You might even look back at your thought process and still believe that you were justified in blacklisting her, and that race had no play in your decision to blacklist her. And there are probably people out there who would have done exactly the same in a situation with a white woman, but I also stand by my belief that there are many more people out there who wouldn’t have reacted so harshly to a white woman.

Subconscious racism is a thing, and it’s still as much as a problem as overt racism.

People were fine boosting Tomi Adeyemi when she had the hype, but with one small mistake? Blacklisted forever.

There is no true data on what would have happened if Tomi was white. But I think this still highlights a issue and I personally believe that race does play a factor.

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THE DOUBLE STANDARD EXISTS because we expect POC to operate at higher standards than white authors. Because we tokenize them and turn POC into the perfect model for their entire race, which holds them to higher standards than white authors. And because there are so few POC in the industry yet so many POC in the real world that publishing views them as replaceable.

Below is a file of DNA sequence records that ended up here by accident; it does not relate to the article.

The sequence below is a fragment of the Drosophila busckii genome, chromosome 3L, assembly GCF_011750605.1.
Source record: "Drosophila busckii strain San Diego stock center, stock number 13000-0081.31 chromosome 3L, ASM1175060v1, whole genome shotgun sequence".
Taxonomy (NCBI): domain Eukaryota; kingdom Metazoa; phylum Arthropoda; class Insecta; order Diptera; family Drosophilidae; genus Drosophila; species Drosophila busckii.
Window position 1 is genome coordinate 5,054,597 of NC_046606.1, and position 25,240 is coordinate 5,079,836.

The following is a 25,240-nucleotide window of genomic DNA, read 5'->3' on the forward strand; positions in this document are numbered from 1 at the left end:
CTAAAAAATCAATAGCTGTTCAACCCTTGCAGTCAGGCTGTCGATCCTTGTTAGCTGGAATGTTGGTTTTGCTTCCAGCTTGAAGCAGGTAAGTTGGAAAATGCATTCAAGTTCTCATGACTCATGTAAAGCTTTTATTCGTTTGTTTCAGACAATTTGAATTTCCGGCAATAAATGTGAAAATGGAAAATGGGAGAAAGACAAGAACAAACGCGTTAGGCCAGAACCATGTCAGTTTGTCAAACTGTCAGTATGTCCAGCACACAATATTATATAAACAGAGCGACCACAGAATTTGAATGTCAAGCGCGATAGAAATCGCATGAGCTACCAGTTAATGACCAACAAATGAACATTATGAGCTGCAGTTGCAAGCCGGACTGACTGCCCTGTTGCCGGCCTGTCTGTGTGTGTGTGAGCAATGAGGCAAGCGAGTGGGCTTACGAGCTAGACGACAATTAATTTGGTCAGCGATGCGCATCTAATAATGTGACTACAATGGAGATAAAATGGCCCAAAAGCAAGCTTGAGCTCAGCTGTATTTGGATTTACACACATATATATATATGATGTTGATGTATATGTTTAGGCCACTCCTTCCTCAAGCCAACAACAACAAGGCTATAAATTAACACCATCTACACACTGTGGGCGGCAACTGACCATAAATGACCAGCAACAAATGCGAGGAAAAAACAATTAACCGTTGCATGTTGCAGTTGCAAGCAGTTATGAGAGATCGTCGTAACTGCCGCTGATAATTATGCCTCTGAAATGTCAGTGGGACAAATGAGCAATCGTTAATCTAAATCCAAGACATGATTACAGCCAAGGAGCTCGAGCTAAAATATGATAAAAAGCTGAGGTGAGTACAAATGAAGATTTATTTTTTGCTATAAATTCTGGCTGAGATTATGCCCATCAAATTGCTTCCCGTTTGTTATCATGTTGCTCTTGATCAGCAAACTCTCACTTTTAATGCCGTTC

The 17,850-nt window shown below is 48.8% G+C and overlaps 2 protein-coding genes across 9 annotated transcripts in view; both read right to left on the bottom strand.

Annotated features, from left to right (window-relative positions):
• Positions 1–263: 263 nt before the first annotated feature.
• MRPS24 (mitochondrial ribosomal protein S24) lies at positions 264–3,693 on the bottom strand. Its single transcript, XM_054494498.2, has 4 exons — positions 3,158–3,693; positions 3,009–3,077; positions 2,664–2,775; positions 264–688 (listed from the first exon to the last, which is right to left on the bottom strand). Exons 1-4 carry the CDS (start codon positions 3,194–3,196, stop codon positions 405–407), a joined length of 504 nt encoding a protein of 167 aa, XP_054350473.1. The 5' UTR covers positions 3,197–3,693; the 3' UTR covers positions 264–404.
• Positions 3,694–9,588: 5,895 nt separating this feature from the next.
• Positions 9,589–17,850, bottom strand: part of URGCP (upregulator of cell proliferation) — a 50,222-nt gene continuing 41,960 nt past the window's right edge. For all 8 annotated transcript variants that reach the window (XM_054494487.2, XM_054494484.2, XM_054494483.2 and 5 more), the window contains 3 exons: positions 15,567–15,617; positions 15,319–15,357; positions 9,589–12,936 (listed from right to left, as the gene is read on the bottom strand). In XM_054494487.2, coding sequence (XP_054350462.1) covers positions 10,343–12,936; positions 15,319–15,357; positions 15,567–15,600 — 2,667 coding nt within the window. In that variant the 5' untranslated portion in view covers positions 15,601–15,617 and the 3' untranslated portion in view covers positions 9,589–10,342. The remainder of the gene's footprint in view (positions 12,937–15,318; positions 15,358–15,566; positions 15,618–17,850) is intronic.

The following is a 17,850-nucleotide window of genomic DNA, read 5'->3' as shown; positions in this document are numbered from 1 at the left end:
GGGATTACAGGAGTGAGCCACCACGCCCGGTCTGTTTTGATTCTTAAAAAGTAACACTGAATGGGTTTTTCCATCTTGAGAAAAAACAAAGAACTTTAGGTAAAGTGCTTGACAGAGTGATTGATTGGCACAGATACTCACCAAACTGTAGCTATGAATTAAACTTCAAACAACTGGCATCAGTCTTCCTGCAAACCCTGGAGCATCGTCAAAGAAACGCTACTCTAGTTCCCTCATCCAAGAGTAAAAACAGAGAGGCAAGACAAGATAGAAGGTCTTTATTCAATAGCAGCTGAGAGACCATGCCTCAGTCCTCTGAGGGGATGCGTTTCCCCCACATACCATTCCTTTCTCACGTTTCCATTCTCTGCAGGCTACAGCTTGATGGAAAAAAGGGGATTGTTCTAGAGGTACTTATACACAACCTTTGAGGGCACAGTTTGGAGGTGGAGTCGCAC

The publishing industry has had years to accustom itself to forgiving white authors for their mistakes–whether it’s a small faux pas or writing something racist or being a sexual harasser. Diversity is basically a new concept in publishing, and we’re expecting POC to prove their worth, which we shouldn’t be doing. We should give POC the same leniency we give white authors.

Yet we don’t.

We’re expecting POC to be perfect all the time and if they’re not? Then publishing can throw them out and find another–they let so few POC authors into the industry it’s alarming.